The Icelandic government gave Aha Partners’ approval to test drones beyond visual line of sight, a rarefied and important permission in the drone sector where stringent rules and regulations can stifle innovation. Kristofersson began flying delivery drones on the outskirts of the city, and has now moved to taking off close to the busiest intersection in Iceland’s capital city, becoming one of a select few able to test the viability of drone deliveries by flying in an urban setting.
“Already we have drones that are capable of getting Aha goods from A to B in a more efficient manner than an electric car,” he said. “The noise is significantly less than what you will hear from a highway or a road.”
A Foggy Future
However, Kristofersson’s company has to prove that their fleet of delivery drones are safe enough to scale. Constantly evolving regulations, public perception and uncertainty are additional obstacles to realizing his goal.
“Nobody really knows exactly what the traffic system will look like once regulation takes hold,” he said. “Will we see larger cargo and passenger drones catch on faster than delivery drones? I'm more worried about public perception.”
Unmanned aerial vehicles (UAVs) were first used by the military to carry out surveillance and combat operations without risk to human personnel. Some of the negative connotations surrounding this technology can likely be attributed to these early applications.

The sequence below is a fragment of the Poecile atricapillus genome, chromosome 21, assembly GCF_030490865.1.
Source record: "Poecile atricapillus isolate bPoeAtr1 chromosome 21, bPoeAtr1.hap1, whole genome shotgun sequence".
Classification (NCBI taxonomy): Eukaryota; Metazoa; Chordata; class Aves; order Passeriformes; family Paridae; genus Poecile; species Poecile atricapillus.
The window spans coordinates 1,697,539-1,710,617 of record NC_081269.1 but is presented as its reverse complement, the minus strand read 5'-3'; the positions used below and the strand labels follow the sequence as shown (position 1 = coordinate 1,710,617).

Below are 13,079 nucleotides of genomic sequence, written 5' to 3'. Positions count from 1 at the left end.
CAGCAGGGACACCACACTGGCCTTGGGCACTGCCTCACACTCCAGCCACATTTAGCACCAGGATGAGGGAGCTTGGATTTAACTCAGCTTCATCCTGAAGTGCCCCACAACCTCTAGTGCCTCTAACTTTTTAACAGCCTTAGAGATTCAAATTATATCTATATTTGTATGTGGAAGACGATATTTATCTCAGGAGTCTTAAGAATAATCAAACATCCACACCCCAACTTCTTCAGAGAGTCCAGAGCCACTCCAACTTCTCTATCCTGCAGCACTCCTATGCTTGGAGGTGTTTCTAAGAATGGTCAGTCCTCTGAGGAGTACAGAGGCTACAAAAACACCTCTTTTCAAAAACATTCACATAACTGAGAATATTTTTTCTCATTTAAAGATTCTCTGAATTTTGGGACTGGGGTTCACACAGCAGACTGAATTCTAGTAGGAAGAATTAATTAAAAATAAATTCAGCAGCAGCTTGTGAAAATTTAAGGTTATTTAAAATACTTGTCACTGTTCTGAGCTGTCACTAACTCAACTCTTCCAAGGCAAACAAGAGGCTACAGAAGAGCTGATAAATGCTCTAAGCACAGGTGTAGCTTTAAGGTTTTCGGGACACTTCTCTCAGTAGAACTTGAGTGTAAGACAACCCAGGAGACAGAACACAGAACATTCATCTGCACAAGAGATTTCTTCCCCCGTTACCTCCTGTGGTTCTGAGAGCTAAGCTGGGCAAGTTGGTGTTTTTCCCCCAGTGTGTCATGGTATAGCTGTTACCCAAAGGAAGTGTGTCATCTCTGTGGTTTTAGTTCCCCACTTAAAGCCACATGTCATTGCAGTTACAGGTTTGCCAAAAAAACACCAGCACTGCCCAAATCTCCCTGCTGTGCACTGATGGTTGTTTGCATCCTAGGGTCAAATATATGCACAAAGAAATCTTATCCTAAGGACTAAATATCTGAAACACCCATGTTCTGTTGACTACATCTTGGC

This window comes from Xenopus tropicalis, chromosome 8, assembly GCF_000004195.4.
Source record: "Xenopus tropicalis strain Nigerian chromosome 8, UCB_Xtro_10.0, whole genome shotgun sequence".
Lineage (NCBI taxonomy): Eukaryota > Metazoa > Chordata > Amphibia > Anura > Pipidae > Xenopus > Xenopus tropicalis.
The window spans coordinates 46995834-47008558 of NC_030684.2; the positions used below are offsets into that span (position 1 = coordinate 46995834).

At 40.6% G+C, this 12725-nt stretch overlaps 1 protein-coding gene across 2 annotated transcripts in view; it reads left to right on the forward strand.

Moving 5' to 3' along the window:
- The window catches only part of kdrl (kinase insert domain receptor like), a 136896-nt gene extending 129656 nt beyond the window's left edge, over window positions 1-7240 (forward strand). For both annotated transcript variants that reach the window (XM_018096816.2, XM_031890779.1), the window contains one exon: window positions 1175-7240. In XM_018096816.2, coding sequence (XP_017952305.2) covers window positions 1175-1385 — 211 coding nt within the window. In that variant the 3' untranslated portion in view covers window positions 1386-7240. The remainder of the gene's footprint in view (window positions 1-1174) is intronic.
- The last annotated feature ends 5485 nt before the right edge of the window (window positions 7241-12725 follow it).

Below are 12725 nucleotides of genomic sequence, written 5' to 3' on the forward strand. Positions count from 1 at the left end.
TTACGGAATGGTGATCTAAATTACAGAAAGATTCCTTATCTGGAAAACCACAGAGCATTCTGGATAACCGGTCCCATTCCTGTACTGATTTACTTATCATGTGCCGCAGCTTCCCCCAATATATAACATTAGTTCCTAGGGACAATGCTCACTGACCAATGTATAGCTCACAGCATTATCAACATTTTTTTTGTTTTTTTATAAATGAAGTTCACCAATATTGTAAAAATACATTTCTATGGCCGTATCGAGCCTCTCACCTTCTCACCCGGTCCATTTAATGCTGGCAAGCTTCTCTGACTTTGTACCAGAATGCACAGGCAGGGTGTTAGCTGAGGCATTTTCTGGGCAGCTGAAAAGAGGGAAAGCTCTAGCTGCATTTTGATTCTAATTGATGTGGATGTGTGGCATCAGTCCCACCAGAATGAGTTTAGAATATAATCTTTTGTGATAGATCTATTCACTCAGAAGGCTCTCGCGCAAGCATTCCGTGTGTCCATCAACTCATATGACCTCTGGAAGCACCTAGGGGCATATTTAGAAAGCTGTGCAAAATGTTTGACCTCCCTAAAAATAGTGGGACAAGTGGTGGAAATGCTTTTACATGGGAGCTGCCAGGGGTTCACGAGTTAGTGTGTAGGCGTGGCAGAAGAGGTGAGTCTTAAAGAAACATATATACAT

“The benefits to the public need to be explained,” Kristofersson said. “These are extremely stable machines. It's people that are not stable. Everybody wants a drone delivery, but nobody wants a drone flying over their house. Once the public is used to delivery drones that are maybe 15 to 20 kilos of weight, their use will only scale upwards.”
But this requires extensive testing. The equipment needs to be able to fly in a variety of conditions including rain and wind in order for these vehicles to be a practical solution. He said this is why drone deliveries are not yet common.
“We are now running on a program where we try to increase deliveries by 15 to 20% every month,” he said.
If the program succeeds, smart cities and towns around the world will know what it takes to enable a local drone delivery system.
“This will completely change logistics and transport over the next, five to 20 years,” he said.
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